On Wednesday, US President Barack Obama began a weeklong visit to Africa. In what can hardly be termed a comprehensive continent-wide tour, he is due to visit three out of the continent's 54 countries, Senegal [were his tour has began], Tanzania and South Africa.
There was nothing which was necessarily going to change in the US because you had an African American president .... For Africans, what we need to accept is that we are going to be left to lift ourselves up by our own bootstraps and shouldn't wait for Obama and others to do that for us.
But Obama is skipping countires such as Kenya, the birthplace of his father; Nigeria, the continent's most populous nation recently accused by the US of so-called human rights violations in its campaign against militias with Islamic agenda; and Uganda, assisted by the US in fighting al-Qaeda affiliated al-Shabaab in Somalia and considered to be America’s closest ally on the continent.
Followed by an entourage of business leaders, security personnel, his wife and two daughters, the trip is set to cost the US tax payer $100m, and is not without controversy.
Aid to Africa more than quadrupled during George W Bush’s presidency. In 2002, the US gave $1.94bn to the continent.
By 2009, when President Obama came into office the amount the US donated had risen to $8.24bn, a rapid increase which was driven largely by President Bush’s emergency plan for Aids relief.
During the Obama presidency the amount donated has actually decreased, it is estimated that the US gave just over $7bn in 2012.
China's presence in Africa is also very evident. Its annual trade with Africa is around $200bn, which is twice that of the US. China's direct investment in Africa has topped $15bn over the past decade. And it is working on infrastructure projects like dams and airports across the continent.
President Obama wants to promote trade with democratic countries, but China has been less picky and has traded without political strings attached. Not everyone is pleased about Chinese influence in Africa. Some say the mineral-hungry nation is exploiting Africa's natural resources.
"White House officials [admit] they haven't paid enough attention to Africa," reports Patty Culhane. She also reports that according to the White House; aid, development and democracy are on Obama's African agenda. However, "critics say the [president's] actions have shown what he really cares about - security and expanding the US military presence on the [African] continent."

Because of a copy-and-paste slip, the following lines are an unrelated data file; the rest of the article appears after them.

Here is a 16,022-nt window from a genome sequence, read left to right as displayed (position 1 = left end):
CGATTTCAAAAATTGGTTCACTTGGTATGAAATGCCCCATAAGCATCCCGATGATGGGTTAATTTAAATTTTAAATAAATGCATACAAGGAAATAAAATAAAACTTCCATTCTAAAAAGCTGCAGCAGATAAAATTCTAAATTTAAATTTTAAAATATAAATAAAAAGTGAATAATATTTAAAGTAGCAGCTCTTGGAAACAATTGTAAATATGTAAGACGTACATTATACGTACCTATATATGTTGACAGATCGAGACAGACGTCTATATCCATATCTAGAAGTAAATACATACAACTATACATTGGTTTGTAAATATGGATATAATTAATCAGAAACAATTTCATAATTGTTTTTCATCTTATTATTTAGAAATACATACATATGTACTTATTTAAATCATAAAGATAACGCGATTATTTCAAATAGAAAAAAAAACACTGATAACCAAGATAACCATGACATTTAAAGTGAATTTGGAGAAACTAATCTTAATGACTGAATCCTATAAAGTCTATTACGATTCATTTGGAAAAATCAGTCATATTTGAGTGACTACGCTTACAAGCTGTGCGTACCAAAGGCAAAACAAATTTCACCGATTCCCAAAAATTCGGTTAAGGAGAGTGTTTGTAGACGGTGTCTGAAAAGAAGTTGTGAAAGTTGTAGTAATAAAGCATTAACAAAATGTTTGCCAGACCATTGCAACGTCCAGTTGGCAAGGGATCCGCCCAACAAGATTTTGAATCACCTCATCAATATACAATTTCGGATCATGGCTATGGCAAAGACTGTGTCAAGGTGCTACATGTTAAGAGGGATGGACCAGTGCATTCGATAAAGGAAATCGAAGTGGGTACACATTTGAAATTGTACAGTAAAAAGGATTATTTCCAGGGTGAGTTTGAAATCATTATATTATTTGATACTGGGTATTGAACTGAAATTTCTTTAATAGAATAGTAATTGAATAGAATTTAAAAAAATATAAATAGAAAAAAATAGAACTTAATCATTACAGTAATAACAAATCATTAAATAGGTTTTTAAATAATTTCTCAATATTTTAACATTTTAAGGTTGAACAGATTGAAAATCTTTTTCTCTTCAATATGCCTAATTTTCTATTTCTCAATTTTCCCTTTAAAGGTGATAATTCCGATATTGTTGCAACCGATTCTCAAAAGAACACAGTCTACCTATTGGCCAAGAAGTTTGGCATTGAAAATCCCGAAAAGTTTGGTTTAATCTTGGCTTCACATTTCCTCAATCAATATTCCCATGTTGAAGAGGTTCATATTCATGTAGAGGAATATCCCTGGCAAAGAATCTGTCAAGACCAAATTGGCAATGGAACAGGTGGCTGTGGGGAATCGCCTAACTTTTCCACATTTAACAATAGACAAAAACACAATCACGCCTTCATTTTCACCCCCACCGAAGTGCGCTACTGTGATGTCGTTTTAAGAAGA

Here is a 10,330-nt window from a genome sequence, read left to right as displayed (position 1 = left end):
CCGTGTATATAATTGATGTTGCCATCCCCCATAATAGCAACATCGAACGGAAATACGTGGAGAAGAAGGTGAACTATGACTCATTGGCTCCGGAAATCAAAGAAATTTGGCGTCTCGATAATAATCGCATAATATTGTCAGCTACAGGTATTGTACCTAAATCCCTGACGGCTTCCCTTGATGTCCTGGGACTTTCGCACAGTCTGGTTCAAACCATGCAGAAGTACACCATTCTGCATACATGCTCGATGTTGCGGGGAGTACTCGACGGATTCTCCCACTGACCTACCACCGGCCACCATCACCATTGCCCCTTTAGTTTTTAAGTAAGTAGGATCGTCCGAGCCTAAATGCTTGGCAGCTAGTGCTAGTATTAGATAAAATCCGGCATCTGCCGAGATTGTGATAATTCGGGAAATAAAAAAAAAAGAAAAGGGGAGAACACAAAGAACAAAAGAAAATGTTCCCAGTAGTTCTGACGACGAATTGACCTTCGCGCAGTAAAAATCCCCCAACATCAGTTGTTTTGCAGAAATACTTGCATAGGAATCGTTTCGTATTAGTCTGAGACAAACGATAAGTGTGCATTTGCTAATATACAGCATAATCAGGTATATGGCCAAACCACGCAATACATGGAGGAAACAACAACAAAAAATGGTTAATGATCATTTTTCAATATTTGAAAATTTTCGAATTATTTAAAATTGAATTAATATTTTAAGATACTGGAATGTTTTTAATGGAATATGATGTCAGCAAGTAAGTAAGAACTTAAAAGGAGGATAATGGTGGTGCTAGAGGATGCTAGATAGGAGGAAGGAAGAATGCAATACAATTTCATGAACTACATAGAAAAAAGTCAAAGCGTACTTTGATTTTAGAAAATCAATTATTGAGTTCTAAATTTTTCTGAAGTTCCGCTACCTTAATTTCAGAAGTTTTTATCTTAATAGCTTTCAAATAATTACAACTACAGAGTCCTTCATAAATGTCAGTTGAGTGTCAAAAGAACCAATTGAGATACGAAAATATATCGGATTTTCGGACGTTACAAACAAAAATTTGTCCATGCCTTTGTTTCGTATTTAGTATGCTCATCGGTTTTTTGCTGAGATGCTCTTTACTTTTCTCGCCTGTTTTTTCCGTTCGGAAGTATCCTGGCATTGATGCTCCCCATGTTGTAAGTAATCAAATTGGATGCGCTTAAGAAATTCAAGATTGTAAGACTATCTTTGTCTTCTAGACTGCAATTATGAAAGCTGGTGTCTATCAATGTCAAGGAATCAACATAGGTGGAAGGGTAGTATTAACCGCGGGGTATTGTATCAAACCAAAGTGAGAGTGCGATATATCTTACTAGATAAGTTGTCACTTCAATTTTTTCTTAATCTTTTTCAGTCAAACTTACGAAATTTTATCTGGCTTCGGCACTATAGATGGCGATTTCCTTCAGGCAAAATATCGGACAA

US troops are currently stationed in several African countries, with those publicly named including Somalia, South Sudan and Libya.
So what message is the president sending with this tour? And should Africa expect anything from the US?
Inside Story, with presenter Jane Dutton, discusses with guests: Matlotleng Matlou, the non-executive director at Excelsior Afrika consulting; Alex Vines, the research director and head of Africa programme at Chatham House; and Emira Woods, the co-director of foreign policy at the Institute for Policy Studies. Emira specialises in US foreign policy in Africa.
|"It was the last year of the [Obama's] first term in office that a statement was put out, a strategy, and we wondered what would have happened if the elections had been different. Why is it that it took so long to articulate a strategy for Africa? What we have to underscore is that Africa is on the rise. [It] has over a billion people, it has a population base that is mostly young people - one-quarter of the population is between the age of 10 and 24. It is a continent that is really moving forward in this 21st century, so I think it is incumbent upon the US to get its policy right regarding Africa."
- Emira Woods, the co-director of foreign policy at the Institute for Policy Studies